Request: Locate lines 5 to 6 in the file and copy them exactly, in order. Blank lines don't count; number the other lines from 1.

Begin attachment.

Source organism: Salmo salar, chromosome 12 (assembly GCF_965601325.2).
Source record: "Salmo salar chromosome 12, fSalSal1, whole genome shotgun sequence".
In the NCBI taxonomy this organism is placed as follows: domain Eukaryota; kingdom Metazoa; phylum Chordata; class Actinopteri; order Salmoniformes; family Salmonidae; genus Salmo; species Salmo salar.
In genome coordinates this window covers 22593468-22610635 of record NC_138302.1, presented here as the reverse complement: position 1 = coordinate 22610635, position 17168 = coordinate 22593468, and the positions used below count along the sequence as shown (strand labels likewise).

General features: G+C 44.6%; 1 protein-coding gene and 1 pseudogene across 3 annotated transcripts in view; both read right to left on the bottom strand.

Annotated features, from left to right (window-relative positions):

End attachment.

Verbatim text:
General features: G+C 44.6%; 1 protein-coding gene and 1 pseudogene across 3 annotated transcripts in view; both read right to left on the bottom strand.

Annotated features, from left to right (window-relative positions):